Adams Papers

John Adams to Thomas Boylston Adams, 7 April 1796

John Adams to Thomas Boylston Adams

Philadelphia April 7. 1796

My dear Son

It is a long time Since I have recd a Letter from you and it is too long Since I have written to you.

I have read your Dispatches as Chargé d’affaires at the Hague with much Satisfaction: But I find the Secretary of the Treasury is anxious to hear from You on the subject of Affairs in Holland which have more immediate Relation to his Office.

The House of Representatives of U.S. are engaged in Disputes about their Powers and Authorities which have already consumed much time: but I hope they will now come to a Conclusion and resolve to do what depends upon them to carry the Treaty into Execution.

You have not lately given to me or your Mother any Intimation of your designs: whether you intend to remain in Europe or to return to America. Your Prospects in Europe are unknown to me: and while I should be very happy in your Company here I would not advise you to any Course against your Interest. if you see any Advantage in remaining where you are another that is a third year, greater than any to be expected from returning home I would not interfere in your Pursuits. Perhaps something may turn up in Europe or America in the Course of a few Months to make your Path more easy to see It is possible your Brother may be removed to some other situation, and in that Case you will of Course either be placed in his stead at the Hague or remain there as Charge Des Affairs or return home.

There may be some Changes in America which may make it proper for me to advise you before the End of another year to return home.

In America there are Opportunities opening constantly which a young Lawyer may take Advantage of provided he is attentive and industrious as I doubt not you are and would be.

Pray has “The Defence” ever been translated into Dutch or German? if it has send me a Copy—1 I wish too you would send me one Copy of The French Translation of it.—

The Dutch are trying over again after the French the Experiment of a Government of a single assembly. Nedham as great a Changling as he was, and as great a Villain, has had more honour done to his weak system than Sir Thomas More, Mr Harrington or even Plato.—2 It has cost many hundreds of thousands of Lives to cure France of their Idolatry to it. And I am afraid my good Friends the Dutch will have reason too to repent of it. Oh Franklin! Thy Rods will not in a thousand Years save half the Number of Lives that has been destroyed already in France by their inconsiderate Admiration of thy Attachment to Marchmont Nedhams Legislation.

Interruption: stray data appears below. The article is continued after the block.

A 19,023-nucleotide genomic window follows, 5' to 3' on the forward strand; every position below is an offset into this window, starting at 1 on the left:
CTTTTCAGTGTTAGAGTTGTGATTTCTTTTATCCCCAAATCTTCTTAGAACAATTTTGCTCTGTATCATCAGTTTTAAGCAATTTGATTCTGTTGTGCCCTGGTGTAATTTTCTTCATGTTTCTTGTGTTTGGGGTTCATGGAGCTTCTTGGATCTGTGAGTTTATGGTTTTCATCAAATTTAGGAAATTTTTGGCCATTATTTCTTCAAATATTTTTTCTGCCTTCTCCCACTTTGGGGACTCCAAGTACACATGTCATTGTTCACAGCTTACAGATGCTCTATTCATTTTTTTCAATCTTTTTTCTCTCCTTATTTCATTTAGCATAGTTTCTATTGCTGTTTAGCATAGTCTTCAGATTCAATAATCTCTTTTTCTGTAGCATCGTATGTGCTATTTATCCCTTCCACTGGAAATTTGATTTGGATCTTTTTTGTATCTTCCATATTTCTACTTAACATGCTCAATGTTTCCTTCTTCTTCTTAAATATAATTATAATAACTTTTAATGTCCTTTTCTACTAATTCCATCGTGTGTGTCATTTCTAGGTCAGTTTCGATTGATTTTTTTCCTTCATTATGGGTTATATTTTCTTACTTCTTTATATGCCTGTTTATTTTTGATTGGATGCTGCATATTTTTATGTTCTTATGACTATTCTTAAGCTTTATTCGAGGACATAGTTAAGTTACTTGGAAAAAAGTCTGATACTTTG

The Rascall Nedham leading Franklin Turgot Condorcet and Rochefoucault by the Nose, and the French Nation blindly following them and the Dutch Nation bringing up the Rear is to be so astonishing a Picture, that no Miracle could have made me believe it, if I had not lived to see it.

our Family and Friends are all well. Adieu my Dear son— Go on in the Ways of well doing and may the Blessing of Heaven follow you— so prays your / affectionate Father

John Adams

RC (DLC:Adams Family Papers); internal address: “Thomas B. Adams”; endorsed: “My Father The V. P. U. S. / 7 April 1796 / 21 June Recd / 24 Do Ansd:—”

1No German or Dutch translation of JA’s Defence of the Const. has been found.

2JA is contrasting the ideas espoused by Marchamont Nedham (Needham) in works such as A True State of the Case of the Commonwealth, London, 1654, which advocated a unicameral legislature, with the political systems proposed in Thomas More’s Utopia, James Harrington’s Oceana, and Plato’s Republic. JA derived many of his principal ideas on government from Harrington’s work, which proposed a government based on three orders: a senate that proposed laws, the citizens who voted on the laws, and the magistracy who executed the laws (DNB description begins Leslie Stephen and Sidney Lee, eds., The Dictionary of National Biography, New York and London, 1885–1901; repr. Oxford, 1959–1960; 21 vols. plus supplements; rev. edn., description ends ; Haraszti, Prophets, description begins Zoltán Haraszti, John Adams and the Prophets of Progress, Cambridge, 1952. description ends p. 34–35; JA, Papers description begins Papers of John Adams, ed. Robert J. Taylor, Gregg L. Lint, and others, Cambridge, 1977– . description ends , 4:78).

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